Wednesday, March 14, 2012

Really? More nature?

"In order to increase our knowledge, we must be in dialogue with nature." 
- Professor S. James Gates, Physicist
I can't seem to get over the idea that nature still informs science. I think, really? Haven't we seen all there is to it on the Discovery Channel?

My story of the future is that we'll be living in the movie Minority Report. Nature will just be an accessory; we'll have found a way to create pure water out of nothing, and we'll keep trees around because they're cute, not because they oxygenate the air, root the earth or provide shade. We'll be over nature like a teenager is so over having parents.

I recently listened to a podcast from On Being with Krista Tippet. Krista interviewed Gates, a string theory physicist, who finds joy in solving the unsolvable questions of the universe (how about THAT for a life purpose). I was struck by his words above, struck that I have something in common with this brilliant man - we both investigate nature to inform our work. Granted, he teaches scientists about advanced mathematics and I may teach patients about age-old bowel movements....but both of us look to nature as our teacher, our textbook, our wikipedia, or google.

The basic laws of nature are my starting point when talking with a patient. For example, how are they in relation to time and space? How are they affected by temperature and pressure changes? How does their body change with more or less consumption of air, water, food and sleep? If a person experiences hot flashes, they may look flushed, have a red tongue, loose stools and rapid pulse. So I think, when there is a heat wave in summer, what moves it? A nice breeze to sweep it through or a sopping rainstorm to cool it down. Similarly, the body can open its pores to vent heat and/or activate its sweat glands to cool with moisture. I look to acupuncture points on the body that prompt these functions that are naturally occurring all around us as well as inside us.

No matter how complex our society becomes, we cannot escape the laws of nature. They bind us and they free us at the same time. When we don't sleep, our bodies shut down. If we don't eat or breathe, we cease. When our time is up, we pass on. And conversely, it is BECAUSE of nature that we could even evolve into an ever more creative tech-addicted modern society. Advancements are born from our ideas, which are electrical firings in our brain, which are only created inside bodies that consume air, water, food & sleep.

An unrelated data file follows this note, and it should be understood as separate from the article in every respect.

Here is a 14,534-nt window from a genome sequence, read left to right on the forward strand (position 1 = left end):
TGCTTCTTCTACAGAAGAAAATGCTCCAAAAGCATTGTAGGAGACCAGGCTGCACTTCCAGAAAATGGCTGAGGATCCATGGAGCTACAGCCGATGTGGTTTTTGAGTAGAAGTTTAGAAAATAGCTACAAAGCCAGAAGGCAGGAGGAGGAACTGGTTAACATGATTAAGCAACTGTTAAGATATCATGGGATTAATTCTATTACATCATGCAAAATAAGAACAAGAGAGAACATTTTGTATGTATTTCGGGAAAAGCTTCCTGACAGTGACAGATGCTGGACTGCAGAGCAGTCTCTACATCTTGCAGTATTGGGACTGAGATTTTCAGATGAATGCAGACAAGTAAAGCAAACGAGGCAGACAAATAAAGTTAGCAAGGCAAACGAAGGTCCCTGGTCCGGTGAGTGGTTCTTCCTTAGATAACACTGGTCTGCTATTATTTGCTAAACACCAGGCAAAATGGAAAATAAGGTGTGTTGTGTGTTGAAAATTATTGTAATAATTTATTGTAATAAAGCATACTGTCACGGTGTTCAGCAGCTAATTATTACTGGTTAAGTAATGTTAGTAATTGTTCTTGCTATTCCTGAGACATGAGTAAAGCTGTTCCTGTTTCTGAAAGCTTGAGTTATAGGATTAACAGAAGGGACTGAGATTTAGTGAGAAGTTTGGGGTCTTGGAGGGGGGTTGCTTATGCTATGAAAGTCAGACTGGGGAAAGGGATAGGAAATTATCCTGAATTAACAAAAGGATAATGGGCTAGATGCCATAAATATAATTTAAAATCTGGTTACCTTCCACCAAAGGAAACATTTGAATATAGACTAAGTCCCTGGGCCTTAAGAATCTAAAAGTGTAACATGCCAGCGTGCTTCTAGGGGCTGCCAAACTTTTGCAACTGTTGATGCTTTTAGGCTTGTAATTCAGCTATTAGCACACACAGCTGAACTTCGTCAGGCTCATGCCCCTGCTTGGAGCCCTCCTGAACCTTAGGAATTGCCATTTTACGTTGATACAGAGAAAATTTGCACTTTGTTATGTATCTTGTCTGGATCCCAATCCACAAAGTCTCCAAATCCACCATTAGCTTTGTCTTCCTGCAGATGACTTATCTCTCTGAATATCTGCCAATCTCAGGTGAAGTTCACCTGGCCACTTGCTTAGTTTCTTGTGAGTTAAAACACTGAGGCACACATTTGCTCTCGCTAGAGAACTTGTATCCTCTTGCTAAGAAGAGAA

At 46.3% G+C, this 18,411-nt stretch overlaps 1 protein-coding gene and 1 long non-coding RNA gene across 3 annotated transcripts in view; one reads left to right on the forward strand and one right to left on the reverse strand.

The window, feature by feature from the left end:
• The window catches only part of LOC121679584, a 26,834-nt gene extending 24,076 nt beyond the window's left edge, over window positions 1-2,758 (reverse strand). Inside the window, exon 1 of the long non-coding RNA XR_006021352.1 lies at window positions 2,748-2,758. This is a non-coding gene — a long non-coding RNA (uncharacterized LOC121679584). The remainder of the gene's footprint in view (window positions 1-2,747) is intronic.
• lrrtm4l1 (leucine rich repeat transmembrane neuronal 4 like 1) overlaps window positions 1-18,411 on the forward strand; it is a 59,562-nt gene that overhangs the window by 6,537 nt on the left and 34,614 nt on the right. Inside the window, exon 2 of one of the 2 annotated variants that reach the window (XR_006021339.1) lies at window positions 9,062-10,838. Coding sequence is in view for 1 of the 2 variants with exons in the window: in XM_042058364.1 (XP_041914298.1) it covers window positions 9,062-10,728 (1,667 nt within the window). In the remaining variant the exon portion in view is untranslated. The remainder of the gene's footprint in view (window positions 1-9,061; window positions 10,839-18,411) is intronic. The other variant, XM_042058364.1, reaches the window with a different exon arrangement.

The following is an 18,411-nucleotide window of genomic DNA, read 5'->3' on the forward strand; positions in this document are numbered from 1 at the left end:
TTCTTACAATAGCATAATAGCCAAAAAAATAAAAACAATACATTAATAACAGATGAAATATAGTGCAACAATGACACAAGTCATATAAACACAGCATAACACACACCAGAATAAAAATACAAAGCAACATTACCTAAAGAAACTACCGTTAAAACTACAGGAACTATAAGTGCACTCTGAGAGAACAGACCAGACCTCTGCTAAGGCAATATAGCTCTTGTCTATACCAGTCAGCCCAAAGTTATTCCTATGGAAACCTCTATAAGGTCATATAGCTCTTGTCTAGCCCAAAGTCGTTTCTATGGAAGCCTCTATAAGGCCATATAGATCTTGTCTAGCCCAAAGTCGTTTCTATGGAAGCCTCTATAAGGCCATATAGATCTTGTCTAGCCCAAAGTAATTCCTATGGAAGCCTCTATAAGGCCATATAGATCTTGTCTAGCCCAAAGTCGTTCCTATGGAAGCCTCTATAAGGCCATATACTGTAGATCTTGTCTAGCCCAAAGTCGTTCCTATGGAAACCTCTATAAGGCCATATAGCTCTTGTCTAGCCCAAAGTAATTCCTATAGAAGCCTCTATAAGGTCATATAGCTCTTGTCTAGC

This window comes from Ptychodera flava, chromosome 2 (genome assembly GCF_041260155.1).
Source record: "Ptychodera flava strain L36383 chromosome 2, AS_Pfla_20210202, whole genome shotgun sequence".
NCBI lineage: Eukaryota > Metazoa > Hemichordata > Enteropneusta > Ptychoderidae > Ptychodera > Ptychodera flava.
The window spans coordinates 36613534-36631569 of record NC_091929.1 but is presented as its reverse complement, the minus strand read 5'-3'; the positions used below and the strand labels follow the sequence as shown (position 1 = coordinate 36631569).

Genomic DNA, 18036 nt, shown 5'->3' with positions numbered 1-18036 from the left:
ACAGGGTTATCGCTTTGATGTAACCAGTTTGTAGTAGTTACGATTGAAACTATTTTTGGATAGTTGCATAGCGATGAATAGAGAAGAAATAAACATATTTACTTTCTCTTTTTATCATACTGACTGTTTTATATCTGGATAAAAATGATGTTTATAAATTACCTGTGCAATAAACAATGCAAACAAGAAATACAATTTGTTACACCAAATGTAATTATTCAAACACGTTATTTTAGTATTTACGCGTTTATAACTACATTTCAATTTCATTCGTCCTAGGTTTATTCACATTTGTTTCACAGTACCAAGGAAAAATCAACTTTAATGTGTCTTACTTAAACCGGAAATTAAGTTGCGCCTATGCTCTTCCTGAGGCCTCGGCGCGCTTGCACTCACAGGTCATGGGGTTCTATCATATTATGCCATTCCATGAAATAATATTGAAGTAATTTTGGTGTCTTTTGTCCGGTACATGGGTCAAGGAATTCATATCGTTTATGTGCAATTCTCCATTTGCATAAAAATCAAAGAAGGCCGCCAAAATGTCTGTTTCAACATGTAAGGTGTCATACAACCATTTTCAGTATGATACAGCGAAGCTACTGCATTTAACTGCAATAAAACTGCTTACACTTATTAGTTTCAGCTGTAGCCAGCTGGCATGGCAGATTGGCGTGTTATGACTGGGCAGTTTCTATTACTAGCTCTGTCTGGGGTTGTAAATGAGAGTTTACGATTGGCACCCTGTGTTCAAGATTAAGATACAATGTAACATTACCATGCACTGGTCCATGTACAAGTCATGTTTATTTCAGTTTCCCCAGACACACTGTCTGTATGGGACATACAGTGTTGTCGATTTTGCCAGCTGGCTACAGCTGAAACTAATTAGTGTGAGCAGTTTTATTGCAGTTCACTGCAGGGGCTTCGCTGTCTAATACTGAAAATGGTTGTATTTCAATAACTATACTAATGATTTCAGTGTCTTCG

Going back to the basics never gets old.
Photo courtesy of Marie Pierre Nuthall

Thursday, March 8, 2012

Spring takes your body for a roller coaster ride

Before coming to acupuncture school, I thought seasons and weather patterns were just things that either made it easier or harder for me to get out and go places. Rain was a hair killer, snow was a drive killer, hot sun was a fair skin killer. What happened outside stayed outside. It had no affect on me other than that. Or so I thought. 

As I've been studying this medicine based on nature, I've learned how much our own bodies are ecosystems with built in seasons too. Our temperature rises and falls depending on the hour, day and season, and our landscape is either dry (alligator legs?) or rainy (swampy pits?). Our body clocks are affected by the time change. Our hormones are also directly affected by the amount of light the day gives us. Our skins is our largest organ, absorbing and protecting us from not only the sun's rays but also moisture and wind.

News flash: what happens outside is not staying outside. It's all up in your business.

I know spring as a roller coaster called "The Pissed off Life Lover". Every year I expect February to get less and less cold, so that March can grow warmer and warmer so spring can sprinkle it's magic on us with its sunny, 65 degree, bird-chirping, sit-outside-on-a-patio-enjoying-life weather. I've learned though, that part of spring is that one day it's a mess of a rainstorm -  freezing and windy - or the random snowstorm followed by a bright pollen-filled day. One day I'm in love with life: nothing and no one could be more beautiful. The next day I'm a sinusy mess ready to end it all for no apparent reason. It makes for a jerky ride.

That roller coaster feeling in this season is actually the norm. And that pissed feeling for no reason - also the norm. Now that I know it's a roller coaster, and I'm aware that what goes on outside is affecting how I feel on the inside, I'm more prepared. I fasten my seat belt and raise my hands in a screaming smile instead of a scary shriek. In other words, I wear layers, take naps, break out the neti pot(or do a spring cleanse!), drink water, and get a few acupuncture treatments to ease my way through it.

How are you feeling this spring?

(photo courtesy of Avi_Abrams' photostream)

I'll be talking more about this topic on Saturday, 3/10/12 at 10:30am at Crossings in downtown Silver Spring, MD. My classmate Rachel Brumberger and I will be talking about ways to ease into spring including tips about allergies, nutrition, rest, and activities that tap into the emotions that you may or may not be aware of that come with the season too! Join us! Register by emailing me.